Managed Care

How much return does that PhD provide?

Adding a PhD to a PharmD degree has a “poor rate of return on investment,” says Nicholas E. Hagemeier, lead author of a new study in the American Journal of Pharmaceutical Education. Hagemeier holds a PharmD, and is also a PhD candidate in the College of Pharmacy at Purdue.

The average starting salary of a new college graduate who holds a PharmD is more than $100,000 in the private sector. “Trying to persuade someone to turn down that salary, and instead pursue a PhD that will take, on average, about five years, and knowing that you will be paid a significantly lower salary when you’re done with school, makes the prospect of additional schooling less appealing,” Hagemeier says.

Those who pursued their PhD in a pharmacy-related field and found employment in academia or industry often report starting salaries that are $20,000 less than those of newly licensed community pharmacists. The researchers used net present value (NPV) and internal rate of return (IRR) to measure capital investment — in this case, graduate school. NPV was defined as the current value of future wage differences between a practicing community pharmacist and a PhD graduate in careers that are pursued upon graduation. The IRR is the rate at which cash flow (both positive and negative) from a particular investment equals zero. “Ideally, one would like the NPV to be positive and the IRR to be positive and greater than the next best alternative, such as the return on a 30-year U.S. Treasury bond. An IRR of only 1 or 2 percent would be considered pretty poor given current bond rates and stock market returns,” says Hagemeier.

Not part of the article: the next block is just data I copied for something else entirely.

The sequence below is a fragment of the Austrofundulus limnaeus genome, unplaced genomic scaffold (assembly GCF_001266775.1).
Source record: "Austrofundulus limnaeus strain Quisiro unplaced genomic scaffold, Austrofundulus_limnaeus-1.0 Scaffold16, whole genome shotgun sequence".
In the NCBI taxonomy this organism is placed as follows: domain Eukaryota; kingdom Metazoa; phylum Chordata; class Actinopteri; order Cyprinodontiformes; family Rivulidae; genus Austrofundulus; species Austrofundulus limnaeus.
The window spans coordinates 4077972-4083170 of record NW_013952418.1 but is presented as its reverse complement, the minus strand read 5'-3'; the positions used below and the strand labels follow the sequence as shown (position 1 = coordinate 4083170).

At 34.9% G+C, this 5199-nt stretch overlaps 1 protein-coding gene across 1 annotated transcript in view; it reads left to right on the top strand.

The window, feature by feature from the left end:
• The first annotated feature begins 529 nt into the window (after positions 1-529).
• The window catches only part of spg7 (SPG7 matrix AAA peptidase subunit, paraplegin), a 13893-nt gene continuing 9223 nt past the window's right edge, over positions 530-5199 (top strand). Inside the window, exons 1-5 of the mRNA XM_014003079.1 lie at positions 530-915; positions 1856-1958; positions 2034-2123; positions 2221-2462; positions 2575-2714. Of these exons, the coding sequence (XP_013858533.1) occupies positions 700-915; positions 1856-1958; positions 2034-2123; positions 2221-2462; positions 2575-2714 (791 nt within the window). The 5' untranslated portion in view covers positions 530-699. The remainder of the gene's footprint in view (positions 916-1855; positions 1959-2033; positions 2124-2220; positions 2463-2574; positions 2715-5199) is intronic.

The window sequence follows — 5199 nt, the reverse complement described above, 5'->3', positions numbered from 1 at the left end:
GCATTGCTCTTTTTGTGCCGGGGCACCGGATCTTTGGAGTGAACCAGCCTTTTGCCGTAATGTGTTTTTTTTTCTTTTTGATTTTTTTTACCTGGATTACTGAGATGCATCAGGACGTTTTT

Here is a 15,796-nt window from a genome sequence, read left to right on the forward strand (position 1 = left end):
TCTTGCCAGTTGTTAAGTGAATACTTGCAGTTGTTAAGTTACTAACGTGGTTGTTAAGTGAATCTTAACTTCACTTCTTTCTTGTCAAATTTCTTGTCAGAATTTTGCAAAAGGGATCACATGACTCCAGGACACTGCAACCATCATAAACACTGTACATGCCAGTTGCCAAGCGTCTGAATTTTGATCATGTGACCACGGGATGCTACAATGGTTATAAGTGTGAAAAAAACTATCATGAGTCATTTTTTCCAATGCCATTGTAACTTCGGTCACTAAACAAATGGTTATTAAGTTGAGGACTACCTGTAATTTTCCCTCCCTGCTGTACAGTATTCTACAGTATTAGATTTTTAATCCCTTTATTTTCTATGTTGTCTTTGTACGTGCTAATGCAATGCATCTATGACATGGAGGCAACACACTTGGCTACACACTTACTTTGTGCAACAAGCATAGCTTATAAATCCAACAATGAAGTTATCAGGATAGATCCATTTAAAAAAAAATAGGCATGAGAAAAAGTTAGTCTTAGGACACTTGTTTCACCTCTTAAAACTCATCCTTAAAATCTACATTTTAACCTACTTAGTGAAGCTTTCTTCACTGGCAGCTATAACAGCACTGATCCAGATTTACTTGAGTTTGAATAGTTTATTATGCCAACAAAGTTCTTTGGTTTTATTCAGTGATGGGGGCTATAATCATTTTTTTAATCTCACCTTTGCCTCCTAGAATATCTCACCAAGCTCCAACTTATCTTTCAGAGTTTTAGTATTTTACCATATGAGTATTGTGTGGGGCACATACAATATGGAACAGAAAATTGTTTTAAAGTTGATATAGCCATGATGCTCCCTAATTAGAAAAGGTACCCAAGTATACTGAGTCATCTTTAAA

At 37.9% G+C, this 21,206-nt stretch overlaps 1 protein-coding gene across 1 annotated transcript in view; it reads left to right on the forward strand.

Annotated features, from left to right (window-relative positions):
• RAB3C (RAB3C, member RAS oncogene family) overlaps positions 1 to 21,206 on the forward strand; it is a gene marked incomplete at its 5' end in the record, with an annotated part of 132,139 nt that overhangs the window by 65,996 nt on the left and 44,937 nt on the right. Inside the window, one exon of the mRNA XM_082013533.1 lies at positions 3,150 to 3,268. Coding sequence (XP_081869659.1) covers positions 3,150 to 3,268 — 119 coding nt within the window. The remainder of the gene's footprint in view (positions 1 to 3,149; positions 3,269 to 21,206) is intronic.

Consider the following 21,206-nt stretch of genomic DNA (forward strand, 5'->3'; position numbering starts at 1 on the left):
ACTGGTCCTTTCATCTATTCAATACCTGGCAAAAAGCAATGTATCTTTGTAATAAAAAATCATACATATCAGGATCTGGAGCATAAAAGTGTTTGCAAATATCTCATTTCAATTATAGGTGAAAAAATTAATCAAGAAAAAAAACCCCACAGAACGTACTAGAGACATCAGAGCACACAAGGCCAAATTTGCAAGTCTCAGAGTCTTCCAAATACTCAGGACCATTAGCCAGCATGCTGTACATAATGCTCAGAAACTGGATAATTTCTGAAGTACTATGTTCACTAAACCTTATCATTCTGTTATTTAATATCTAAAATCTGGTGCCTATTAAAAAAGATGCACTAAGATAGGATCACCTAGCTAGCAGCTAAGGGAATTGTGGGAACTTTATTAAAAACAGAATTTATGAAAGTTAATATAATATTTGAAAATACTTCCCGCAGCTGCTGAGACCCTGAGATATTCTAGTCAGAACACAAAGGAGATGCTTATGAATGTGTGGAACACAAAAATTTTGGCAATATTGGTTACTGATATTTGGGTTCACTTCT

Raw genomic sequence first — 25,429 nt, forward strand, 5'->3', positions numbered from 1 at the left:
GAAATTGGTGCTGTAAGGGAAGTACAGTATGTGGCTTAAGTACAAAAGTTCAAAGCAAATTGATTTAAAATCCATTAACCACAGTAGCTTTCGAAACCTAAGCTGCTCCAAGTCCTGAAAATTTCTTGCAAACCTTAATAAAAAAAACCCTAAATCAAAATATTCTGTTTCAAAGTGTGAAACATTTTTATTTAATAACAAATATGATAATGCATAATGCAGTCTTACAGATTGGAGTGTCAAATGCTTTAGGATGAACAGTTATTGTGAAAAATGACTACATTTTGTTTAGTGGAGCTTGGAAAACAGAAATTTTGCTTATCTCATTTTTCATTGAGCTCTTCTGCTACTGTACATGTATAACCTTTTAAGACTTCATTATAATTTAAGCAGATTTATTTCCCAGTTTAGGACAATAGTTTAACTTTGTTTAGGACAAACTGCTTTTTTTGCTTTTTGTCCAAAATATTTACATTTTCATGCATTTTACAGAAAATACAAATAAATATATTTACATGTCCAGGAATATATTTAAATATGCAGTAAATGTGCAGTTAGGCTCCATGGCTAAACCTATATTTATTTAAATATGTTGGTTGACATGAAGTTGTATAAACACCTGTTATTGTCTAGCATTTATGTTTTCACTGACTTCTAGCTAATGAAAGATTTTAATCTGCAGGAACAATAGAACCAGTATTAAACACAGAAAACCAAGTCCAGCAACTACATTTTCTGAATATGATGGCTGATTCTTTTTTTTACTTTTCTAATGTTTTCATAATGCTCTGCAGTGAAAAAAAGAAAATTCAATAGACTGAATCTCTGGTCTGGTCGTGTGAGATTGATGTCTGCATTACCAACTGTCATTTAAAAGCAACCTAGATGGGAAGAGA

Yet Hagemeier says that “a PharmD/PhD is a great combination. That clinical knowledge and training in research methodology is an attractive combination. Those people are hard to come by.”

Is that PhD degree worth it?

The figure plots the internal rate of return for PhD careers compared to practicing community pharmacists, 1982–2008.

Source: Hagemeier NE, Murawski MM. Economic analysis of earning a PhD degree after completion of a PharmD degree. Am J Pharma Ed. 2011;75(1): 1–10. Permission to reprint graphic granted by publisher.

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